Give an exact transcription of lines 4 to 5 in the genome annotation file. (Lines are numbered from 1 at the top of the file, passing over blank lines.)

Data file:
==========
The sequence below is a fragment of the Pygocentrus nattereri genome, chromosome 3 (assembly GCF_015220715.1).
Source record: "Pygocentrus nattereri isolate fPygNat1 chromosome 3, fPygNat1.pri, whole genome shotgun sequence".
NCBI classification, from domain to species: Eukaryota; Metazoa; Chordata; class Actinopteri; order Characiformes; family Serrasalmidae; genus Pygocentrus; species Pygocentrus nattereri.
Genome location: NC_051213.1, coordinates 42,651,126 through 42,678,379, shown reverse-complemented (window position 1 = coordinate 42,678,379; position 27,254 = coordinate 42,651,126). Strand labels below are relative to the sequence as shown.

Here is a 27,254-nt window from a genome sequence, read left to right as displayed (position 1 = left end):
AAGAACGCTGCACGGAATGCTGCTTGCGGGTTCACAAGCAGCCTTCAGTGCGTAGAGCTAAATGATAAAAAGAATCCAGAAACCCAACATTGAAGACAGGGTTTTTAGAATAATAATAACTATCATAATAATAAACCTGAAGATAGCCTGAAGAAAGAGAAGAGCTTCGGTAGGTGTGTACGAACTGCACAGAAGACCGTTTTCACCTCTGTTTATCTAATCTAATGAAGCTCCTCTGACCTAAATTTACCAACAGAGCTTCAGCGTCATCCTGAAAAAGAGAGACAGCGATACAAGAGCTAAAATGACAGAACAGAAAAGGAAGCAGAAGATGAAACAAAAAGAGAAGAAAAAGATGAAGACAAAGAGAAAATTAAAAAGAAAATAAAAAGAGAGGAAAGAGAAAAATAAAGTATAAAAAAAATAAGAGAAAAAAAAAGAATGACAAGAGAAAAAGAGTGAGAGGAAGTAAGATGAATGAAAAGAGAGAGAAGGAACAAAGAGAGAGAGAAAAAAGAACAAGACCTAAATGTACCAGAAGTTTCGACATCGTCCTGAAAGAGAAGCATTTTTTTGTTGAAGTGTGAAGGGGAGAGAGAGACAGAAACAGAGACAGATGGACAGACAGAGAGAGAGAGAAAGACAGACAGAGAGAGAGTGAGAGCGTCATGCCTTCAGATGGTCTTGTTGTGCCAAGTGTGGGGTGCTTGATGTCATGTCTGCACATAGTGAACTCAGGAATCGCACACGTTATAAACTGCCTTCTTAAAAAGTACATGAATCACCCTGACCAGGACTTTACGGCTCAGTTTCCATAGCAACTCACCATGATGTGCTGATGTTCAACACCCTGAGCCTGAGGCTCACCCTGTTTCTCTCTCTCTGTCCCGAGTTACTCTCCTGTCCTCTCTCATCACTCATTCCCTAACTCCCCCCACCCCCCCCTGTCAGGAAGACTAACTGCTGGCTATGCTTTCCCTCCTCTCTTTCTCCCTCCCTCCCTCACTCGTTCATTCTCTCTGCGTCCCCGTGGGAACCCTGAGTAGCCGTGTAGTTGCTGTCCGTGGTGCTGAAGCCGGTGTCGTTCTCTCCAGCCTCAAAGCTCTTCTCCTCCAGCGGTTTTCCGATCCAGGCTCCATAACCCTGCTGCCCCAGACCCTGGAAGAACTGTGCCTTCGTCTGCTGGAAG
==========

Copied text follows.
Genome location: NC_051213.1, coordinates 42,651,126 through 42,678,379, shown reverse-complemented (window position 1 = coordinate 42,678,379; position 27,254 = coordinate 42,651,126). Strand labels below are relative to the sequence as shown.

Here is a 27,254-nt window from a genome sequence, read left to right as displayed (position 1 = left end):